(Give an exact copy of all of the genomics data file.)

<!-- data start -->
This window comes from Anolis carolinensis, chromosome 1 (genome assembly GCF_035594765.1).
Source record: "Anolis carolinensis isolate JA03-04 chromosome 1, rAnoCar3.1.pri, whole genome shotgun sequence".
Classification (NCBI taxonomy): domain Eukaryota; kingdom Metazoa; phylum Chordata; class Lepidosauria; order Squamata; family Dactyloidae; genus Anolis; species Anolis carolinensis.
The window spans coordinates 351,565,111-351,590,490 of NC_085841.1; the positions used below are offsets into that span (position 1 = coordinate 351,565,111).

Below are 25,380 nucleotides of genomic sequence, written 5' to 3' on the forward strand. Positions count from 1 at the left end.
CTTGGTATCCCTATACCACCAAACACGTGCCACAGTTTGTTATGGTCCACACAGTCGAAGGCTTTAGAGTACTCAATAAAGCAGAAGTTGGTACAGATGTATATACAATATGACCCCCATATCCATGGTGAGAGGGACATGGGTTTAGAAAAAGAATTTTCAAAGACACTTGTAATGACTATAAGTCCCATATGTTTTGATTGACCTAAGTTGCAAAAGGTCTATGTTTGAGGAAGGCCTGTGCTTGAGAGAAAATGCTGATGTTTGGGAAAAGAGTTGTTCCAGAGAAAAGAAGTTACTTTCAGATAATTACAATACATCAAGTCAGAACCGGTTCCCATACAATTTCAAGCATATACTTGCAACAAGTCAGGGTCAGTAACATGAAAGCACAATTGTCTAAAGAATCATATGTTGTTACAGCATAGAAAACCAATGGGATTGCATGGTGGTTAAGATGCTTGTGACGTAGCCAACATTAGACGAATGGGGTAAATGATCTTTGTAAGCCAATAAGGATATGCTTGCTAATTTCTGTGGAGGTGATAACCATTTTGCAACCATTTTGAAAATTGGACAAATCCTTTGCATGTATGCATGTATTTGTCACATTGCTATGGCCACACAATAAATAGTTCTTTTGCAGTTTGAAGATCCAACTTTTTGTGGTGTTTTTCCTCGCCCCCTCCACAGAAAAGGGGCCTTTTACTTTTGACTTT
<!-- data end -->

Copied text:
This window comes from Anolis carolinensis, chromosome 1 (genome assembly GCF_035594765.1).
Source record: "Anolis carolinensis isolate JA03-04 chromosome 1, rAnoCar3.1.pri, whole genome shotgun sequence".
Classification (NCBI taxonomy): domain Eukaryota; kingdom Metazoa; phylum Chordata; class Lepidosauria; order Squamata; family Dactyloidae; genus Anolis; species Anolis carolinensis.
The window spans coordinates 351,565,111-351,590,490 of NC_085841.1; the positions used below are offsets into that span (position 1 = coordinate 351,565,111).

Below are 25,380 nucleotides of genomic sequence, written 5' to 3' on the forward strand. Positions count from 1 at the left end.
CTTGGTATCCCTATACCACCAAACACGTGCCACAGTTTGTTATGGTCCACACAGTCGAAGGCTTTAGAGTACTCAATAAAGCAGAAGTTGGTACAGATGTATATACAATATGACCCCCATATCCATGGTGAGAGGGACATGGGTTTAGAAAAAGAATTTTCAAAGACACTTGTAATGACTATAAGTCCCATATGTTTTGATTGACCTAAGTTGCAAAAGGTCTATGTTTGAGGAAGGCCTGTGCTTGAGAGAAAATGCTGATGTTTGGGAAAAGAGTTGTTCCAGAGAAAAGAAGTTACTTTCAGATAATTACAATACATCAAGTCAGAACCGGTTCCCATACAATTTCAAGCATATACTTGCAACAAGTCAGGGTCAGTAACATGAAAGCACAATTGTCTAAAGAATCATATGTTGTTACAGCATAGAAAACCAATGGGATTGCATGGTGGTTAAGATGCTTGTGACGTAGCCAACATTAGACGAATGGGGTAAATGATCTTTGTAAGCCAATAAGGATATGCTTGCTAATTTCTGTGGAGGTGATAACCATTTTGCAACCATTTTGAAAATTGGACAAATCCTTTGCATGTATGCATGTATTTGTCACATTGCTATGGCCACACAATAAATAGTTCTTTTGCAGTTTGAAGATCCAACTTTTTGTGGTGTTTTTCCTCGCCCCCTCCACAGAAAAGGGGCCTTTTACTTTTGACTTT